UMD students express frustration with move-out guidelines and communication
A student stands by his packed car outside Elkton Hall, preparing to return home on March 13, 2020. (Joe Ryan/The Diamondback)
Jessica Levenson was ready to fly back to College Park from her home in Florida to pack up her belongings from the University of Maryland’s Allegheny Hall. But after the school postponed move-out from dorms, South Campus Commons and Courtyards on Wednesday, the sophomore psychology major wasn’t sure how to proceed.
“I don’t even know when I’m ever going to get back up there,” she said.
Move-out plans for students in dorms and apartments have changed over the past week, as the coronavirus spreads in Maryland and throughout the United States. Students in on-campus housing were previously told they must schedule a move-out slot and empty their dorms by April 5, and an information delay for students in South Campus Commons and Courtyards left some things up in the air.
Then, days later, those students were told their move-out appointments were canceled and the process was delayed indefinitely.
For students like Levenson who are hundreds of miles from campus, or those who wish to quarantine away from vulnerable relatives at home, the changing policies were bewildering and stressful — leaving their timelines for returning home or retrieving their belongings up in the air.
Gabriela Grant, a senior Courtyards resident, said she was confused when she got the email that she had to move out.
“I honestly thought, like, ‘Wait, is this a joke?’” the dance major said. “We signed leases and we pay monthly rent because we want to live in these places because we want to create our own spaces.”
Grant is a Maryland resident, but she was worried about heading home to her immunocompromised father, who lives with multiple chronic illnesses. She has also recently been in New York for a funeral, where she said she could’ve been exposed to someone who was infected, but not showing symptoms.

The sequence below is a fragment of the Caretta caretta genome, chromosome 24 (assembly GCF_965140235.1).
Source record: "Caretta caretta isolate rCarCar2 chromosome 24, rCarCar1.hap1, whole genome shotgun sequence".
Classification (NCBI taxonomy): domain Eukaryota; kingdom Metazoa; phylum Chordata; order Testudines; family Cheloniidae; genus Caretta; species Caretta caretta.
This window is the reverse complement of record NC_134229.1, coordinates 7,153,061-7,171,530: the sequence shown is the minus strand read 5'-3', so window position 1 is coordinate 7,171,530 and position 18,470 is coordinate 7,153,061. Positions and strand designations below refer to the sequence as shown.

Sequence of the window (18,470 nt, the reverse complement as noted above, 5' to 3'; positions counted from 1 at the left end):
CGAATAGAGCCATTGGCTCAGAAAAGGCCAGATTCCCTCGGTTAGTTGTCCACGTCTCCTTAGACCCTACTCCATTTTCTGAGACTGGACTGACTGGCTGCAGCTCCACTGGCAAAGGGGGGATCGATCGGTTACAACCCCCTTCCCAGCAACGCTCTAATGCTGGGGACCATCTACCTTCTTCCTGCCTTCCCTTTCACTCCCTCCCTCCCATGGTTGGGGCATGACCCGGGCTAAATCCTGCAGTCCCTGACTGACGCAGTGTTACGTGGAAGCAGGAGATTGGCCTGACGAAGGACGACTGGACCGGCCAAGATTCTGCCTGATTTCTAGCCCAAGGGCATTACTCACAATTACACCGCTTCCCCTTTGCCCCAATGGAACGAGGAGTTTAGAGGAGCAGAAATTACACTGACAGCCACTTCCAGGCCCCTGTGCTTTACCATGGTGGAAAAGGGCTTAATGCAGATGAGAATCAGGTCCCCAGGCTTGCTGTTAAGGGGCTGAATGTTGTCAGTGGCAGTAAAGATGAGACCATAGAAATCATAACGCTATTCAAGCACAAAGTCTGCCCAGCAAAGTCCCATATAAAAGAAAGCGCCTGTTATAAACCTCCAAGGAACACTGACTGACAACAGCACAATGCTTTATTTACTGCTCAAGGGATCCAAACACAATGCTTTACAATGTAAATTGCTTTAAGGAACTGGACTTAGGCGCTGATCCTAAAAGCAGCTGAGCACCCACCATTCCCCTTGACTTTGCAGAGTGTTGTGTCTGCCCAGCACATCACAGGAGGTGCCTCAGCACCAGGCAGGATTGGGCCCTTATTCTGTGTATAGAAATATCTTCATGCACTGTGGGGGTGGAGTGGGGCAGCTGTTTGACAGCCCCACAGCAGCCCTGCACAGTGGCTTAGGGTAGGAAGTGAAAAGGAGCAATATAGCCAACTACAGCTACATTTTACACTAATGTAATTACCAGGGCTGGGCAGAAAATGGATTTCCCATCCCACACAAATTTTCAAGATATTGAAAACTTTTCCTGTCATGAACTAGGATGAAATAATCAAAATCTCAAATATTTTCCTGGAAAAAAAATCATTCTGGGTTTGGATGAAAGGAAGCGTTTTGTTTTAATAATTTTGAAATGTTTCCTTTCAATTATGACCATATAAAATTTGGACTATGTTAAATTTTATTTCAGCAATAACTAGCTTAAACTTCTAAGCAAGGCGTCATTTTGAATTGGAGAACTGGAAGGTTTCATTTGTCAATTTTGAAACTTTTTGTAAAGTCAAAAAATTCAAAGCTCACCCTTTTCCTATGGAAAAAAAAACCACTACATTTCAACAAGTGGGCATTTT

Jonah Anderson, a resident assistant in St. Mary’s Hall, said he doesn’t know when he’ll be back to retrieve his things. He lives in Washington, which has 2,585 reported cases of the coronavirus as of Wednesday and is more than 2,000 miles from College Park.
“For me to fly across the country to pack up my stuff and back would probably put my health in danger and other people’s, so I don’t want to do that,’” Anderson said.
Wednesday’s updated policy means students who have already left their dorms can’t be sure when they’ll be able to return to gather their belongings. The decision was made in an effort to prevent students from flooding back to campus — a scenario that could make it far easier for disease to spread.
“It is clear that the public health imperative of maximizing social distancing compels us to postpone all residence hall check-out activity,” the email from the Department of Resident Life said. And once “conditions in Maryland and across the country allow,” students will again be able to sign up for move-out appointments, it read.
Anderson, an Arabic studies and journalism major, said Resident Life has been “really flexible” in setting a date for his move-out. But some students said they didn’t understand the university’s logic.
Grant requested emergency housing through an online form, but also sent an email with her concerns about the move-out policy. She pointed to Maryland Gov. Larry Hogan’s executive order that evictions be suspended during the pandemic as evidence for her argument.
And Lucy Moberly, who lived in South Campus Commons, is choosing to stay with her boyfriend at his home in College Park, rather than make the trek back home to Michigan, where she’d be in the company of people who are more vulnerable to the coronavirus, she said.
She’s worried that her grandparents, who live only a few minutes from her home in Michigan, aren’t taking the crisis seriously. But in College Park, she’s exposed to only one other person.
“I don’t want to go home and then have them expect me to be in contact with them and stuff. Same with my friends,” she said. “Here, I’m just in contact with a lot less vulnerable and elderly people.”
Plus, the senior Arabic studies major said, her car is too small to haul all of her belongings — two years worth of stuff — the 500 miles back home.
So she’s shifted her essentials to the Old Town neighborhood and plans to keep some of her belongings in a friend’s basement in Frederick, she said. She’s not sure when she’ll be back in her hometown.
“I consider myself pretty lucky because I do have friends willing to help me out, and I have a car to move some of my things,” she said. “But I just really feel for the students who might not have a permanent home to go back to or might have an abusive household.”
Staff writer Sahana Jayaraman contributed to this report.